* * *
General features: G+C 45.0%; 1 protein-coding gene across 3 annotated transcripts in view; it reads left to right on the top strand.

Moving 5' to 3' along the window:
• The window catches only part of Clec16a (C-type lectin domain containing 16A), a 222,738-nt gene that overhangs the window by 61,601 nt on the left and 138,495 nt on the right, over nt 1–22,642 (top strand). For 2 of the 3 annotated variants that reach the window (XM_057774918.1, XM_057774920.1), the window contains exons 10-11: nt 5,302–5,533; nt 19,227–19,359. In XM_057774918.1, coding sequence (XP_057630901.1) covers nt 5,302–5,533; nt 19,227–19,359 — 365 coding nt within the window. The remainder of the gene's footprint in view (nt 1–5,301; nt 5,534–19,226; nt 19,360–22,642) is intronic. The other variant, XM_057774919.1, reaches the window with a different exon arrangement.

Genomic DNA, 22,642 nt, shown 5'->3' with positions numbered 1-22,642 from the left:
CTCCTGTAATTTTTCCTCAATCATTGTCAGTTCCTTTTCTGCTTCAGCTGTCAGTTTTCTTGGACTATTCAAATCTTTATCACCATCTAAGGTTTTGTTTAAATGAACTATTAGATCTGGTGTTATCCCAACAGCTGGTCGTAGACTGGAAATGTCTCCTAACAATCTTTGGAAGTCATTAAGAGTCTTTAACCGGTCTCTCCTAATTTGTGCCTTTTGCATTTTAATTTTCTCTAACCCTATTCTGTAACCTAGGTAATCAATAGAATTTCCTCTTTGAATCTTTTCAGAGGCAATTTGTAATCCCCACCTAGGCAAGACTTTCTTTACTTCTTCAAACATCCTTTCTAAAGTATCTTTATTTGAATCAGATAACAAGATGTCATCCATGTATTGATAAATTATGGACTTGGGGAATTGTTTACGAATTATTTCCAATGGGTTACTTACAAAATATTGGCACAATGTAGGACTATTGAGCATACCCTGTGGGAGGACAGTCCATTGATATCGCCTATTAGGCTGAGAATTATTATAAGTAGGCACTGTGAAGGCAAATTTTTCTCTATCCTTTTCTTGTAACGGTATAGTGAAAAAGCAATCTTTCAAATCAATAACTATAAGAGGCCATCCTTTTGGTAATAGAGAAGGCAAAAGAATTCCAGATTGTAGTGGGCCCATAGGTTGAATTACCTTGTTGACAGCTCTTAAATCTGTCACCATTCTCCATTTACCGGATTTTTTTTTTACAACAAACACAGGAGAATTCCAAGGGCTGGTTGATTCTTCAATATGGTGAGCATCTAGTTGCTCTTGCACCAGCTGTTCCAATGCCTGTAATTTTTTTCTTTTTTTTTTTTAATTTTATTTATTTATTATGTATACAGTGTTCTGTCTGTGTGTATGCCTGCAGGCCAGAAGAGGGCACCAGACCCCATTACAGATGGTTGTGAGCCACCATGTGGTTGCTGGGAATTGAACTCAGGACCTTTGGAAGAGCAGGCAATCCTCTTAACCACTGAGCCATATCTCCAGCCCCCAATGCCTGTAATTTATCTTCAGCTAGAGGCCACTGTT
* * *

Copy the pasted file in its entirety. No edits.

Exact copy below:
General features: G+C 45.0%; 1 protein-coding gene across 3 annotated transcripts in view; it reads left to right on the top strand.

Moving 5' to 3' along the window:
• The window catches only part of Clec16a (C-type lectin domain containing 16A), a 222,738-nt gene that overhangs the window by 61,601 nt on the left and 138,495 nt on the right, over nt 1–22,642 (top strand). For 2 of the 3 annotated variants that reach the window (XM_057774918.1, XM_057774920.1), the window contains exons 10-11: nt 5,302–5,533; nt 19,227–19,359. In XM_057774918.1, coding sequence (XP_057630901.1) covers nt 5,302–5,533; nt 19,227–19,359 — 365 coding nt within the window. The remainder of the gene's footprint in view (nt 1–5,301; nt 5,534–19,226; nt 19,360–22,642) is intronic. The other variant, XM_057774919.1, reaches the window with a different exon arrangement.

Genomic DNA, 22,642 nt, shown 5'->3' with positions numbered 1-22,642 from the left:
CTCCTGTAATTTTTCCTCAATCATTGTCAGTTCCTTTTCTGCTTCAGCTGTCAGTTTTCTTGGACTATTCAAATCTTTATCACCATCTAAGGTTTTGTTTAAATGAACTATTAGATCTGGTGTTATCCCAACAGCTGGTCGTAGACTGGAAATGTCTCCTAACAATCTTTGGAAGTCATTAAGAGTCTTTAACCGGTCTCTCCTAATTTGTGCCTTTTGCATTTTAATTTTCTCTAACCCTATTCTGTAACCTAGGTAATCAATAGAATTTCCTCTTTGAATCTTTTCAGAGGCAATTTGTAATCCCCACCTAGGCAAGACTTTCTTTACTTCTTCAAACATCCTTTCTAAAGTATCTTTATTTGAATCAGATAACAAGATGTCATCCATGTATTGATAAATTATGGACTTGGGGAATTGTTTACGAATTATTTCCAATGGGTTACTTACAAAATATTGGCACAATGTAGGACTATTGAGCATACCCTGTGGGAGGACAGTCCATTGATATCGCCTATTAGGCTGAGAATTATTATAAGTAGGCACTGTGAAGGCAAATTTTTCTCTATCCTTTTCTTGTAACGGTATAGTGAAAAAGCAATCTTTCAAATCAATAACTATAAGAGGCCATCCTTTTGGTAATAGAGAAGGCAAAAGAATTCCAGATTGTAGTGGGCCCATAGGTTGAATTACCTTGTTGACAGCTCTTAAATCTGTCACCATTCTCCATTTACCGGATTTTTTTTTTACAACAAACACAGGAGAATTCCAAGGGCTGGTTGATTCTTCAATATGGTGAGCATCTAGTTGCTCTTGCACCAGCTGTTCCAATGCCTGTAATTTTTTTCTTTTTTTTTTTTAATTTTATTTATTTATTATGTATACAGTGTTCTGTCTGTGTGTATGCCTGCAGGCCAGAAGAGGGCACCAGACCCCATTACAGATGGTTGTGAGCCACCATGTGGTTGCTGGGAATTGAACTCAGGACCTTTGGAAGAGCAGGCAATCCTCTTAACCACTGAGCCATATCTCCAGCCCCCAATGCCTGTAATTTATCTTCAGCTAGAGGCCACTGTT